Then there is the question of identity politics. Globalization doesn’t move just goods and services. It moves people, feeding public anxiety by shifting the racial, ethnic, linguistic and religious makeup of communities, sometimes abruptly. Trump rose to power in part by leveraging fears about immigrants’ stealing American jobs. Immigration was also at the heart of the Brexit vote. Developing countries don’t have to worry about waves of migrants knocking at the door in search of a better life, at least not yet. But in many of these countries, “they” are already inside or live just next door. Even in countries with unchallenged boundaries, racial, ethnic, tribal, religious and linguistic differences can become fault lines when technological change creates economic turmoil. Political opportunism is universal.
In the West, nationalist politicians have seized the opportunity created by popular anger to boost their influence. But the structures that create stability in the West have proved to be resilient. Trump is still discovering the meaning of checks and balances. And majority rule kept Le Pen and Wilders out of power.
What happens in countries where these institutions are weaker and have less popular legitimacy? Expect similar figures to emerge–but with results that are even harder to predict. Nationalists rise to power by convincing citizens that they can defend “the people” against a predatory elite and the favored groups they protect. But the hated “them” isn’t always a domestic enemy or someone still hoping to come inside. If the leaders of Turkey, Iran, Saudi Arabia, Egypt, Russia and China can’t help their citizens compete in a 21st century globalized economy, where might they look for culprits? In the past, governments have steered public anger toward other countries, which can easily turn into military conflagrations.
Others will respond to nationalist pressures by building walls. Some of these barriers will be between the state and their subjects–China’s government has taken steps to create a “social-credit system,” a sort of credit rating based on economic and social behavior that determines the opportunities available to a person. Beijing claims the plan is intended to create a harmonious society and a “culture of sincerity,” but it might also serve as a barrier between the ruling party and angry citizens. In India, the government has gathered biometric information on more than 900 million of its citizens for its controversial national identity-card program. There’s no telling how future governments will decide to use this great trove of data; the potential for surveillance is enormous.
Information, if tightly controlled, can divide. The Russian state dominates the television channels and websites from which the vast majority of citizens get their news. Since last July’s failed coup, Turkey’s Erdogan has used a state of emergency in his country to tighten media controls and punish outlets critical of his government. Then there’s the assault on information itself. The fake news that appeared on the Internet during the U.S. presidential election has long been standard fare in less open societies.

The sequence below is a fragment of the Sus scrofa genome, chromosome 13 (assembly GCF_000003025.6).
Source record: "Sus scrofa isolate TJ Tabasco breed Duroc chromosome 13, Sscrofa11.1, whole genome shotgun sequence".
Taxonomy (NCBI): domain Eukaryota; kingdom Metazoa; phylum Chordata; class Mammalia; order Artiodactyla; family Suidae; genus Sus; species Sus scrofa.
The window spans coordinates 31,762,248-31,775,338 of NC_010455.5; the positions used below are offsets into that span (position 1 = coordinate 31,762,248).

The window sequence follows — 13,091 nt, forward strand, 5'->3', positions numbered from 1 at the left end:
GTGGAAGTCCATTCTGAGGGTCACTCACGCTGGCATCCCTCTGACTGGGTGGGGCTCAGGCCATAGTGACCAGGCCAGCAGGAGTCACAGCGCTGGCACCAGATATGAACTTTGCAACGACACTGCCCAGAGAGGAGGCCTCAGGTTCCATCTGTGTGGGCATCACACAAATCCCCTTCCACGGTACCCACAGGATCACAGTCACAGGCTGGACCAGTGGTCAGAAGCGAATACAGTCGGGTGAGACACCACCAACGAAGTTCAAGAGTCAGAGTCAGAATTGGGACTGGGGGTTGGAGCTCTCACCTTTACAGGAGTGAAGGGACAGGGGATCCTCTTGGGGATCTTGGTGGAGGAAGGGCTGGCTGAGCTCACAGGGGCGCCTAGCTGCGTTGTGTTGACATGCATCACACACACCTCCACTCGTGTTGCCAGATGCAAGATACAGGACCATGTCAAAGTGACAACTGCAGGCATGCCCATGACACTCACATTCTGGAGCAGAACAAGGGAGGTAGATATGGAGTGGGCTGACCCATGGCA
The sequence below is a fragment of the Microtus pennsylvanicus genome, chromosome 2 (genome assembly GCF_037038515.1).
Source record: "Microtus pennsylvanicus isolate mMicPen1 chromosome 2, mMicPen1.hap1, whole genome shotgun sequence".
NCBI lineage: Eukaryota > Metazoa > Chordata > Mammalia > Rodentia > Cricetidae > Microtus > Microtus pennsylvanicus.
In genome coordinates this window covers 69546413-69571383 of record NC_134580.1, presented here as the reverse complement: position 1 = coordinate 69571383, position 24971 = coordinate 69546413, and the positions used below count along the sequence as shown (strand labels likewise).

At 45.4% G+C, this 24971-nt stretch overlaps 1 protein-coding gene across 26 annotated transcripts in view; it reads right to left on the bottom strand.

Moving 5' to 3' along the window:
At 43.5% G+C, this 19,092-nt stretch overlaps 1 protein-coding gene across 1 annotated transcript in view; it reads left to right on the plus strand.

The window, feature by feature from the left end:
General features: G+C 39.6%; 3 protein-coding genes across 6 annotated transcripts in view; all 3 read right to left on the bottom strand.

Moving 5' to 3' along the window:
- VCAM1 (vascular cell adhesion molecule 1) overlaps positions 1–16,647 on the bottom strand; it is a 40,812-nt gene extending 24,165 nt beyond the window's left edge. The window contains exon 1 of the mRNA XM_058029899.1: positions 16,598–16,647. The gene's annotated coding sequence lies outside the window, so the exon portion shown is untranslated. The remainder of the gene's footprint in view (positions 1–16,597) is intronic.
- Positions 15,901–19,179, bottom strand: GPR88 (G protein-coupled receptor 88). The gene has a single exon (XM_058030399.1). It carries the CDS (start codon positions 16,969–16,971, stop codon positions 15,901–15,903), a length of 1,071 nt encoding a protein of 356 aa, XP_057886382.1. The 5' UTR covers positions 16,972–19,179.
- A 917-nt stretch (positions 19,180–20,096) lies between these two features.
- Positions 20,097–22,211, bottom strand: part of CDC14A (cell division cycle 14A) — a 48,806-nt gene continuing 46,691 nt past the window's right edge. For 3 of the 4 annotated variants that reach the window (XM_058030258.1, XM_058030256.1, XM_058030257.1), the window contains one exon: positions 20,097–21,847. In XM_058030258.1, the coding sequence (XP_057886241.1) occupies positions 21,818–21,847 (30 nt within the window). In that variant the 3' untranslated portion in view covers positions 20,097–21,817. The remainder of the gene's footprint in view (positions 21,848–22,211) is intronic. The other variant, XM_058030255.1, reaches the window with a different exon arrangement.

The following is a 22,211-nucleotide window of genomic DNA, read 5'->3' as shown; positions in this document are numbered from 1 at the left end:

These kinds of barriers may be the future in a world that was until recently described as increasingly borderless. People will gravitate toward online enclaves of information and ideas, creating virtual walls between left and right, urban and rural, different ethnic and religious groups, the religious and the nonreligious. Between “us” and “them.”
How can we bridge the gap? Some governments are experimenting with solutions. Finland is addressing the changing workplace with a concept called guaranteed basic income. As part of a trial, it is sending monthly tax-free payments of about $600 to 2,000 unemployed citizens chosen at random. The recipients will continue to receive the payments even if they find work. The assumption behind the project is that future work is far more likely to be part time or self-employment–and that the unemployed are reluctant to take these sorts of jobs if they lose welfare benefits as a result. The opportunity to make more money in part-time jobs, it is hoped, will attract people receiving the guaranteed basic income, and their spending power will stimulate growth. Welfare bureaucracies will be cut, because there will be no need to maintain complicated databases to track the continuing eligibility of participants.
Local governments in Canada, the Netherlands, Scotland and Oakland, Calif., are reportedly planning to experiment with this idea. (The Swiss voted last year to reject it.) If the guaranteed-income idea seems antithetical to an American work-ethic-driven culture, consider that President Richard Nixon proposed a modest version of the basic income idea in the late 1960s. Other ideas are also out there. In Singapore, for example, government has created “individual learning accounts” to provide every citizen over 25 with money to spend on educational training.
There will be many more such experiments as governments search for ways to rewrite the social contract to ease inequality. But the effort demands capable governance and the resources to construct and sustain the transition to a new world. Where those do not exist, solutions are much harder to come by–and darker alternatives beckon: to increase control, to suppress instead of liberate and to lash out at reliable enemies.
Dealing with the forces that drive populism is no easier than dealing with the forces that drive climate change, and they are all too easy for political leaders to avoid. But ignoring either trend will produce an overheated world and rising tides. That’s why, no matter what headlines you may read this spring about the triumph of globalists over nationalists, the truth is that we’re all in this together.